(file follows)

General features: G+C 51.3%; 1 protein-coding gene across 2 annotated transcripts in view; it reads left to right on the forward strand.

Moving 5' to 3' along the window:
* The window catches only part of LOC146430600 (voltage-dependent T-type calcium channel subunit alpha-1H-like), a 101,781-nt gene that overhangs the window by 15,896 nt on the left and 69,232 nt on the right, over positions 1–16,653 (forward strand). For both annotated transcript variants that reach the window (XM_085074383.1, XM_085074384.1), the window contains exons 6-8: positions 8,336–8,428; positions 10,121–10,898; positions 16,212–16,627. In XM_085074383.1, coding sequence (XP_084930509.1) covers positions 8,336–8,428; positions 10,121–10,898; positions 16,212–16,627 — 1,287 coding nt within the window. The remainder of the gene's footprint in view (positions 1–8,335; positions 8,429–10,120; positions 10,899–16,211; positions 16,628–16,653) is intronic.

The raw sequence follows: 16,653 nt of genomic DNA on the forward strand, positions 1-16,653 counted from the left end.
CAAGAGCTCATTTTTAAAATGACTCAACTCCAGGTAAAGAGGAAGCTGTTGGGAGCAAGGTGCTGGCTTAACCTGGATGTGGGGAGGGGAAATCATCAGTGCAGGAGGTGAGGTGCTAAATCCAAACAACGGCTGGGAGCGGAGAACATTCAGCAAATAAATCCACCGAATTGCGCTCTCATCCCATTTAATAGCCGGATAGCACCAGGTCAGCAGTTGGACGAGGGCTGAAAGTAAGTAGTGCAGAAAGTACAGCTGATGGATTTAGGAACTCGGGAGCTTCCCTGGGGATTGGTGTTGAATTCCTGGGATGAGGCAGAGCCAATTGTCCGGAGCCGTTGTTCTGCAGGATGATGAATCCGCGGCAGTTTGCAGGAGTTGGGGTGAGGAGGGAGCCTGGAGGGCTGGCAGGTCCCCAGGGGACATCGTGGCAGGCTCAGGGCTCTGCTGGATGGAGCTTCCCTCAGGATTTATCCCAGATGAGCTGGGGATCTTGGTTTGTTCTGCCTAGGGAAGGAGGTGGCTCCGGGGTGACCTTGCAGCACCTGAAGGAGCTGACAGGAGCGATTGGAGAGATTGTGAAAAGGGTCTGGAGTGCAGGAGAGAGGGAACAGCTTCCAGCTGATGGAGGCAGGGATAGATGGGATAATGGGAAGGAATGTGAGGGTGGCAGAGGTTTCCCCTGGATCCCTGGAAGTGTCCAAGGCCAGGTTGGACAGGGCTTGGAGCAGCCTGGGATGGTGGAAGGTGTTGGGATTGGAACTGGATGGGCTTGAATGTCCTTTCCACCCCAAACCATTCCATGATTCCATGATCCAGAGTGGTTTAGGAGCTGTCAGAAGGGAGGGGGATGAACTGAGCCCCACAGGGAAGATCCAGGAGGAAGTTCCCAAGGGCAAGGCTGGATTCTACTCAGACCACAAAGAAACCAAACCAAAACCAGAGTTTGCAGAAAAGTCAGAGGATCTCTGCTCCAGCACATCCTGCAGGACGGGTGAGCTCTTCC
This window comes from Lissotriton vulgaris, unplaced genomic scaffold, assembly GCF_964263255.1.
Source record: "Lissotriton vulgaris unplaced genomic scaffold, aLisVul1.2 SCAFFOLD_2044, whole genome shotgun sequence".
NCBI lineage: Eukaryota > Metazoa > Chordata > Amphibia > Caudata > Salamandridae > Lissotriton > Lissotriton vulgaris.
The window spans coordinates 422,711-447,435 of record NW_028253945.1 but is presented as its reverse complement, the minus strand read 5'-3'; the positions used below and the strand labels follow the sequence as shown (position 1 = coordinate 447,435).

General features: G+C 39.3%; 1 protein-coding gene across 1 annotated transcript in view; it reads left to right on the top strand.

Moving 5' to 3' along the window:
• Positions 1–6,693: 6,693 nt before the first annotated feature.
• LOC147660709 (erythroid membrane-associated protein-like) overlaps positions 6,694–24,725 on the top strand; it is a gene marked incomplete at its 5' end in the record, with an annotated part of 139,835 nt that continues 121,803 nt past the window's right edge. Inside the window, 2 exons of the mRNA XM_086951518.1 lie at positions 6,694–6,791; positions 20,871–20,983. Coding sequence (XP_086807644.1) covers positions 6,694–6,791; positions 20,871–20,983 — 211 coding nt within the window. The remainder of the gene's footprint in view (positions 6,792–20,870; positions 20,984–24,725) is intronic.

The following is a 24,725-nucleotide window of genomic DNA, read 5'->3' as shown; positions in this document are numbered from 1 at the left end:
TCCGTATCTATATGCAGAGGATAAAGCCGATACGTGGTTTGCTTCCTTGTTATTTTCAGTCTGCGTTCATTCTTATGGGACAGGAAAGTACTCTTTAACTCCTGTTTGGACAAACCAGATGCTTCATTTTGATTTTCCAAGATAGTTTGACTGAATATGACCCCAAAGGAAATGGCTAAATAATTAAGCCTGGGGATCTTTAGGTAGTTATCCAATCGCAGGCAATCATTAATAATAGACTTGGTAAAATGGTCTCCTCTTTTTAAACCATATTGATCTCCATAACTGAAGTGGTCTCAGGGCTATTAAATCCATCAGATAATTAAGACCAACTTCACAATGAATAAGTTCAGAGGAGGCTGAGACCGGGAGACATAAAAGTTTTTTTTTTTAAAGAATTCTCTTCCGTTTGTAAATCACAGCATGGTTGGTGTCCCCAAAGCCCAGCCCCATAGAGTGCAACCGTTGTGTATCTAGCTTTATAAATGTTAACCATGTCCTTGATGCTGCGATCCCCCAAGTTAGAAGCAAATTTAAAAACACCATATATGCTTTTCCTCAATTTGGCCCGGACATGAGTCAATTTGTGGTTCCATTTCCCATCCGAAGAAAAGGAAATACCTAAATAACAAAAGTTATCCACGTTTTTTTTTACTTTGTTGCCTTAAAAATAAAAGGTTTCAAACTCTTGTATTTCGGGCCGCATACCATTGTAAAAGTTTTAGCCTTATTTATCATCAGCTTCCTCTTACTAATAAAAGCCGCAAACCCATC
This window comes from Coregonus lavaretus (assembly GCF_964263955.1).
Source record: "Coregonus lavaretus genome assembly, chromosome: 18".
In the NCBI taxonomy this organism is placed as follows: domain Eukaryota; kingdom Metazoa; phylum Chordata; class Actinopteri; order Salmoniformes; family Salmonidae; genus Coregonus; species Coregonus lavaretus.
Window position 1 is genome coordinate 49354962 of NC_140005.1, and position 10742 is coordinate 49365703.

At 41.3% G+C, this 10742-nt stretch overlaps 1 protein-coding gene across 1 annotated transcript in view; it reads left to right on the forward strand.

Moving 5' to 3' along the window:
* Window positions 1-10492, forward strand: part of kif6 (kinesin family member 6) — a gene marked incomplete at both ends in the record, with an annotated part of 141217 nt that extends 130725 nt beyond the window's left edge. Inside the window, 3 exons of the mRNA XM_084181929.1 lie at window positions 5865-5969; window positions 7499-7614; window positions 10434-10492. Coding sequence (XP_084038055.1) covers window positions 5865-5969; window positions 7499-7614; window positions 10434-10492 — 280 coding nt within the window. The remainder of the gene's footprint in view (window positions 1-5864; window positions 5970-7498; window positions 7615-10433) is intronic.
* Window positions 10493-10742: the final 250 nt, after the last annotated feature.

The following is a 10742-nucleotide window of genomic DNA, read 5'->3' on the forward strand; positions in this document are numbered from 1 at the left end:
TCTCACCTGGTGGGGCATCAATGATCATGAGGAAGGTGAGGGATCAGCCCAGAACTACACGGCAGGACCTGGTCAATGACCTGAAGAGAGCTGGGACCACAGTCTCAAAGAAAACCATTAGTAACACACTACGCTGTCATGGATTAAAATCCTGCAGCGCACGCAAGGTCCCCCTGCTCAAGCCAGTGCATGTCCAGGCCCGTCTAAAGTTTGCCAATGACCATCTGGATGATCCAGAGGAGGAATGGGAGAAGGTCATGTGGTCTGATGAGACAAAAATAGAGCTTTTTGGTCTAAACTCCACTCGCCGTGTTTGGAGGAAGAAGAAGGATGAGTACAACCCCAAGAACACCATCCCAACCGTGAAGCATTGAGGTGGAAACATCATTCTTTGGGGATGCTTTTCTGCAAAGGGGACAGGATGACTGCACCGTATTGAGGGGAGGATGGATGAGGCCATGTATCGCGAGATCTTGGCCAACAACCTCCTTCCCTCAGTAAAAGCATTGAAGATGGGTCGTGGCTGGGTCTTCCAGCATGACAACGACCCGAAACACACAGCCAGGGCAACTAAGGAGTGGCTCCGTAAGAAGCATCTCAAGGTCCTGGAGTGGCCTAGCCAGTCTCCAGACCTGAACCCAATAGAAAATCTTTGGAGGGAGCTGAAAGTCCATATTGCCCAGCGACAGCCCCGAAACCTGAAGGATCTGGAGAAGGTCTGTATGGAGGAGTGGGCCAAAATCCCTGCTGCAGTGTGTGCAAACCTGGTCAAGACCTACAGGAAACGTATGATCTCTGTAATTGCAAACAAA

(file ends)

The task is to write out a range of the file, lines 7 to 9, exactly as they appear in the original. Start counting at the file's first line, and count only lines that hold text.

Source record: "Lissotriton vulgaris unplaced genomic scaffold, aLisVul1.2 SCAFFOLD_2044, whole genome shotgun sequence".
NCBI lineage: Eukaryota > Metazoa > Chordata > Amphibia > Caudata > Salamandridae > Lissotriton > Lissotriton vulgaris.
The window spans coordinates 422,711-447,435 of record NW_028253945.1 but is presented as its reverse complement, the minus strand read 5'-3'; the positions used below and the strand labels follow the sequence as shown (position 1 = coordinate 447,435).